Teton Gravity Research and Anthill Films reimagine the ultimate skier's dream–a powder day–in mountain biking terms. Dirt falls from the sky like snow while ecstatic riders play across a magical landscape. For Thomas Vanderham, Matty Miles, Ian Morrison and Finn Iles, the Dirt Blizzard was something that they once could only dream about…until now. Find out more about unReal here.
In order to mimic the sensation of an epic powder day, peat moss—totaling thousands of pounds—was dispersed or shot into the air using the elegantly simple Toro Super leaf blower. Drifts of dirt blanketed the trails, trees, and landscape, leaving Vancouver hardware stores sold out of peat moss for weeks.
Production of the Dirt Blizzard segment took place late last fall, as the bike park season was winding down. Preparations for the shoot began on a cold morning with the masses of peat moss being dumped in front of Whistler Blackcomb's Administration building. Small dirt movers, or “park-rats”, transported the brown pow up Whistler Mountain to the top of the Fitzsimmons Express chairlift. The project required so much peat moss, companies in Vancouver eventually would no longer sell to the Anthill production crew, as they were depleting the coastal inventory. The team was obligated to enlist nondescript friends in order to acquire the hoards of peat necessary for creating the Dirt Blizzard.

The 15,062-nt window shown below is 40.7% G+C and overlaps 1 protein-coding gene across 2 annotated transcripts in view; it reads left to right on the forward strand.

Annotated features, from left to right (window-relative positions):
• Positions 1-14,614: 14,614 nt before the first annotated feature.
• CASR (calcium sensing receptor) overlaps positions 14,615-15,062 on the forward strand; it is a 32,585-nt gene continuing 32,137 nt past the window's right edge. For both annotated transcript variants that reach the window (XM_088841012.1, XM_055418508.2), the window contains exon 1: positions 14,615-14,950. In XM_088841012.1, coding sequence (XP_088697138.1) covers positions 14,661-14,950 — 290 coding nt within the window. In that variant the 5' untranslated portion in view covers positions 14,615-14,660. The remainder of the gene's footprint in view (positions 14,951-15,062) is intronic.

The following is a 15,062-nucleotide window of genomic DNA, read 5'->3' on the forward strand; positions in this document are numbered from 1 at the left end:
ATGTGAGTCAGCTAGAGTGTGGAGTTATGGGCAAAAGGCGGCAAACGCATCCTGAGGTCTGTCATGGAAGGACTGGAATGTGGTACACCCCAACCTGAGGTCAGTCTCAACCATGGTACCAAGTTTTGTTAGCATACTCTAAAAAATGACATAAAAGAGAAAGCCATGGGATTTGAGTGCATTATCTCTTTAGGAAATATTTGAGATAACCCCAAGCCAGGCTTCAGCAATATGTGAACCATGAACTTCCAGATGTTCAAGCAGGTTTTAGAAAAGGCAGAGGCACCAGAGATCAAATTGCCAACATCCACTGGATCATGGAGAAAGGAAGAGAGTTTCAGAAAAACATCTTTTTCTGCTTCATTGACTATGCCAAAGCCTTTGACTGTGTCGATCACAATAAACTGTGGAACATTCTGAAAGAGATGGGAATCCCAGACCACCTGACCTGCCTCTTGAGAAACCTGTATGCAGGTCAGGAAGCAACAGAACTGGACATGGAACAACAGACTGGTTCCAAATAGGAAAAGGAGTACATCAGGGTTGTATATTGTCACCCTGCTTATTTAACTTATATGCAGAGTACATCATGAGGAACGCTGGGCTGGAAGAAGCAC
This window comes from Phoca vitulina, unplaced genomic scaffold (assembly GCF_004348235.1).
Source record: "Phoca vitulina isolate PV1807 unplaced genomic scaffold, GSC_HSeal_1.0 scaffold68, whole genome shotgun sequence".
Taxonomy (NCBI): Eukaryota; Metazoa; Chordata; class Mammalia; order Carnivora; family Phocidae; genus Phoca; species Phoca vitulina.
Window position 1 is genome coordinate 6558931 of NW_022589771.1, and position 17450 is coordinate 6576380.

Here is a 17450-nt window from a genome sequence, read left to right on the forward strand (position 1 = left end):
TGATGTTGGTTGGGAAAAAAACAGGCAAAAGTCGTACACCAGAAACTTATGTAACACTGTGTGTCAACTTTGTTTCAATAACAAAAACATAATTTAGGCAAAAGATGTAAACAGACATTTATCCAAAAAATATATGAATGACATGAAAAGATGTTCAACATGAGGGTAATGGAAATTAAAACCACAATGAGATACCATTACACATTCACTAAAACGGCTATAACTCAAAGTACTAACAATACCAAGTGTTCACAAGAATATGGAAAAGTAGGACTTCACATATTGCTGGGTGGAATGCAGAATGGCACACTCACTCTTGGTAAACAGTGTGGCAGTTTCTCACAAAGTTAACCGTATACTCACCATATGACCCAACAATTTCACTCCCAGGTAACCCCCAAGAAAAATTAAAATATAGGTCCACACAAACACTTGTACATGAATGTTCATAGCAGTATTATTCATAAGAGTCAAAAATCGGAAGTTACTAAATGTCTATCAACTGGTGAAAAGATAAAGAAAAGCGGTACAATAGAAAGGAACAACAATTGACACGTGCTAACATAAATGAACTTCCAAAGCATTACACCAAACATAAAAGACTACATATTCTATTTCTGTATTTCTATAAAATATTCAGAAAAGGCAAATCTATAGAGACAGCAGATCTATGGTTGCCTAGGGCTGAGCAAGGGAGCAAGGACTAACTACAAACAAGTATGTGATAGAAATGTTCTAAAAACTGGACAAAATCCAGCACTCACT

"The energy was truly epic," describes Chris McLeod, Whistler's supervisor of industry, film, and communications. "It really felt like a powder day at Whistler. You could feel the athletes' anticipation of laying fresh tire tracks in the deep dirt."
One of the most significant challenges TGR and Anthill faced while filming the Dirt Blizzard segment was veiling the deep piles of peat and production equipment from public view, so as to avoid spoiling the unReal dream. In addition, to avoid disturbing the regular 10a.m. bike park opening and lift operations, everything had to be cleaned and moved away from the mountain’s base area by 9:30am each morning. For three consecutive days, the production crew began blowing dirt across the bike park, trees, and lift towers at first light. Once the cinematographers were one-hundred percent, the athletes had minimal time to nail their lines.